A new therapy combination could provide better results for an aggressive form of breast cancer referred to as "triple negative." A dual-acting therapeutic strategy, the treatment involves utilizing multiple cancer drugs and therapies to combine their forces against the cancer.
Developed at the Weizmann Institute of Science, the combination therapy is being tested as a means of combating triple-negative breast cancer. Triple-negative breast cancers are those cancers which have no receptors for any of the three common hormones usually used as targets for anti-cancer drugs. Treatment for triple-negative breast cancer is often limited to surgery and standard chemotherapy, with outcomes being less likely to be totally effective.
Researchers identified higher levels of specific molecules that can be targeted.
These higher levels of EGFR and PYK2 molecules were found to be common in patients diagnosed with triple-negative breast cancer. Both play key roles in breast cancer mutation and metastasis. Inhibiting either of them has little effect on cancer, but inhibiting both can mean tumor reduction on a more potent scale.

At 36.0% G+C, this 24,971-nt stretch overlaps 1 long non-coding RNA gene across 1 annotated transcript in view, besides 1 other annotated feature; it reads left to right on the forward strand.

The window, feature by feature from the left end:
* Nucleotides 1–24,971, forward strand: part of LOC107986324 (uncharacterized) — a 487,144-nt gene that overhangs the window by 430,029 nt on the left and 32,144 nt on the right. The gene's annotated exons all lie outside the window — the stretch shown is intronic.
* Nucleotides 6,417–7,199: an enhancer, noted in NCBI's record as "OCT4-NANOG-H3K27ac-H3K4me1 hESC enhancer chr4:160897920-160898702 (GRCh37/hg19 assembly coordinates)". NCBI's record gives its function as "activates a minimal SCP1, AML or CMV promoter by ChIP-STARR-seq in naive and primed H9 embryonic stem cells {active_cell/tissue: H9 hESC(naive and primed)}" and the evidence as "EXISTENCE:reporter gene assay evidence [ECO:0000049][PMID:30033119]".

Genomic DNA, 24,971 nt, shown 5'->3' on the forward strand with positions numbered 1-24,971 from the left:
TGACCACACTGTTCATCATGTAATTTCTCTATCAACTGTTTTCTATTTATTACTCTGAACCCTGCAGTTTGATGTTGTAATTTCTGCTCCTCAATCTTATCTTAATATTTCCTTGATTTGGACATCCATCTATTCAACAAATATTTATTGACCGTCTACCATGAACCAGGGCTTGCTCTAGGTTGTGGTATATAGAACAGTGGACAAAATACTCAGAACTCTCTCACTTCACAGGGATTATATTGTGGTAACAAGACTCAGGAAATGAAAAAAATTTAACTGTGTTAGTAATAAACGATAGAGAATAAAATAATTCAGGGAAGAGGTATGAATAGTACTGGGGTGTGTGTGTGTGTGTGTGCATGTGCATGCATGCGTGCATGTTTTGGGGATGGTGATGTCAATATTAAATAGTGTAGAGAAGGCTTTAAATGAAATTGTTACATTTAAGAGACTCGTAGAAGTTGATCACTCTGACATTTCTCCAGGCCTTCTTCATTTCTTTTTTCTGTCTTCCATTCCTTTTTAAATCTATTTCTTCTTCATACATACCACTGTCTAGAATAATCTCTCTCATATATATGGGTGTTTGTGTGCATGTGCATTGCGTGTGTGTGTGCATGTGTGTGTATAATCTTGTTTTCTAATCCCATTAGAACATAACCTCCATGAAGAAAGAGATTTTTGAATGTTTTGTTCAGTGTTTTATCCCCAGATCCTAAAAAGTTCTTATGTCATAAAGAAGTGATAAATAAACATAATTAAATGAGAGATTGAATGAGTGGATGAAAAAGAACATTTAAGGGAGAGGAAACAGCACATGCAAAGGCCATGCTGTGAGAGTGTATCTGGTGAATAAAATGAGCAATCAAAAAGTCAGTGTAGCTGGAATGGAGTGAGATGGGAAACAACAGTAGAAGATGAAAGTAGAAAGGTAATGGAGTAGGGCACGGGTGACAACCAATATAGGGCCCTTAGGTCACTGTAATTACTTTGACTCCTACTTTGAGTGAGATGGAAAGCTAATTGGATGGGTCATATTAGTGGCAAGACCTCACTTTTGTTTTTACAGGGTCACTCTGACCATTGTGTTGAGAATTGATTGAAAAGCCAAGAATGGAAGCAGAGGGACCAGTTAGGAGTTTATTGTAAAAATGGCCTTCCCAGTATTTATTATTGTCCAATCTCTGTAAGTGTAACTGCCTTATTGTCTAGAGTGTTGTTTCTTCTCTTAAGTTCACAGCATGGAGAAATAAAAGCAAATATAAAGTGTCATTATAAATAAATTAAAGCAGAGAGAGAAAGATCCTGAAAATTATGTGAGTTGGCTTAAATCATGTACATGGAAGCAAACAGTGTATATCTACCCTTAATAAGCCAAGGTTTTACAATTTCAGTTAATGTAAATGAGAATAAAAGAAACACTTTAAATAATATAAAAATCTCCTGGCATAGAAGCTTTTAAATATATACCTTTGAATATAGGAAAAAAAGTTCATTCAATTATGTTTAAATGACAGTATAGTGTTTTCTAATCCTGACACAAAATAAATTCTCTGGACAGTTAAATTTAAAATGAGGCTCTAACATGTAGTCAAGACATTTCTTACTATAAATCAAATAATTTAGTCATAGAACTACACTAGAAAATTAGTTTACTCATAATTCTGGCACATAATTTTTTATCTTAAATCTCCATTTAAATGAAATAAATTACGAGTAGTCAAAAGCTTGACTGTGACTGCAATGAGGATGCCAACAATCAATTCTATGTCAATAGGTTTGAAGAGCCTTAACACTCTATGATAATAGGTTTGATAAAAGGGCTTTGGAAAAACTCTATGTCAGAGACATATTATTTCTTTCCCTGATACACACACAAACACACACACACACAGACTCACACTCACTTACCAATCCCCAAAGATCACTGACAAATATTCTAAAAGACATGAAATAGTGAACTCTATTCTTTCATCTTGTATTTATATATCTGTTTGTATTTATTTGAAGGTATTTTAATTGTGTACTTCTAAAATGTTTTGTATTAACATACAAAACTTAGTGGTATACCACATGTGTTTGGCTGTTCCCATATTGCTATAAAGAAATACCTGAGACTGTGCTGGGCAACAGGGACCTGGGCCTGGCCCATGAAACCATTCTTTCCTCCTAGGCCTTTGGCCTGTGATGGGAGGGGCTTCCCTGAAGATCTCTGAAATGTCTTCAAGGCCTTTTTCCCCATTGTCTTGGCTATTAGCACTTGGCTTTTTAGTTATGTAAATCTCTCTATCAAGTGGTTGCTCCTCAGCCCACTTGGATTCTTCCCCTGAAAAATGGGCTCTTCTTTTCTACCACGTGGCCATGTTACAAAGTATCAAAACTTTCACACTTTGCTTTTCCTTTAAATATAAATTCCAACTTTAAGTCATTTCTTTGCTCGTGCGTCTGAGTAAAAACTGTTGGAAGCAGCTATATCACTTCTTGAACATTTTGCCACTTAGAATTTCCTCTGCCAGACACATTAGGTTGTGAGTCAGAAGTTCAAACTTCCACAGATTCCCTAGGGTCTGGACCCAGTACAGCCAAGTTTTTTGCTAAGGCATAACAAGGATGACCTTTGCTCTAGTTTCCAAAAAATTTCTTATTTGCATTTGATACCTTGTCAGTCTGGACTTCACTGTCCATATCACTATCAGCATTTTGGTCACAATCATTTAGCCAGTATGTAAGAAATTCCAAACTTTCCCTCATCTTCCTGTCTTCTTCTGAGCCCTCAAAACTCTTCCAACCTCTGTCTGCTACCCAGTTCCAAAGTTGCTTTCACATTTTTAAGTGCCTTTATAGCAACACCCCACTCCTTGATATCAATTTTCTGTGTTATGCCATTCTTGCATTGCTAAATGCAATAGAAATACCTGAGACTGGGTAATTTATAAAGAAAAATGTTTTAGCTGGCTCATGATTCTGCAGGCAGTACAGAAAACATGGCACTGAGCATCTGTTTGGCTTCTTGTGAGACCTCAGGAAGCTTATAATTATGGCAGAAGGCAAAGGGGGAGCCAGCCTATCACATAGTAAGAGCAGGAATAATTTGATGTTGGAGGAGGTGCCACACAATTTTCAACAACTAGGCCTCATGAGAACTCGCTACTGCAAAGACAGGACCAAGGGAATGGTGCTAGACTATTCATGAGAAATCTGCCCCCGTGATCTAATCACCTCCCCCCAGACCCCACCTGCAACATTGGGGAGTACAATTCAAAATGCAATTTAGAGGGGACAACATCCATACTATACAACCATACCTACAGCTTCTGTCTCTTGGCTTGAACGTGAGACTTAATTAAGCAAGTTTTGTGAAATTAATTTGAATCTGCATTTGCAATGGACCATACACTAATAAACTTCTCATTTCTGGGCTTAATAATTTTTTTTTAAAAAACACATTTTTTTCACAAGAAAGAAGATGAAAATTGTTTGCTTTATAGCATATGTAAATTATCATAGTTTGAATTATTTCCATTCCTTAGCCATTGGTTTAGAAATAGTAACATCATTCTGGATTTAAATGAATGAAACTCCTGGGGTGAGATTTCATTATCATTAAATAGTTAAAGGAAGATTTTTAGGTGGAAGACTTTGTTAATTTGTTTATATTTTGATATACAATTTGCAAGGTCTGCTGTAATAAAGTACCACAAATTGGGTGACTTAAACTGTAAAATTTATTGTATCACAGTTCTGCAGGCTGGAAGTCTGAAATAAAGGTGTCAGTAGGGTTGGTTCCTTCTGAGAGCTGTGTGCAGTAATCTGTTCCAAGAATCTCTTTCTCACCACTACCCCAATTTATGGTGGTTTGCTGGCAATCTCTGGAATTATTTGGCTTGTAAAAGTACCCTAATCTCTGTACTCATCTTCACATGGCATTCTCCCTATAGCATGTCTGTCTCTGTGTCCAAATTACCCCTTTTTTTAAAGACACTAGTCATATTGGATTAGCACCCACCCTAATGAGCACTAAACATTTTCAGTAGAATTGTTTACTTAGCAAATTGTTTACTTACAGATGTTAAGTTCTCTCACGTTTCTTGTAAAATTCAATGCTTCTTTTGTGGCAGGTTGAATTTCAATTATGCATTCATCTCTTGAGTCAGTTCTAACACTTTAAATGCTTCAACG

A report from the Weizmann Institute says that "Upon further investigation, [researcher and professor Sima] Lev and her team were able to identify the exact molecular pathways and protein interactions in which EGFR and PYK2 involvement leads to tumor growth and survival, and the results appear to explain the potent effect when they are inhibited together."
About one in five breast cancers are triple-negative, affecting over 300,000 women globally every year.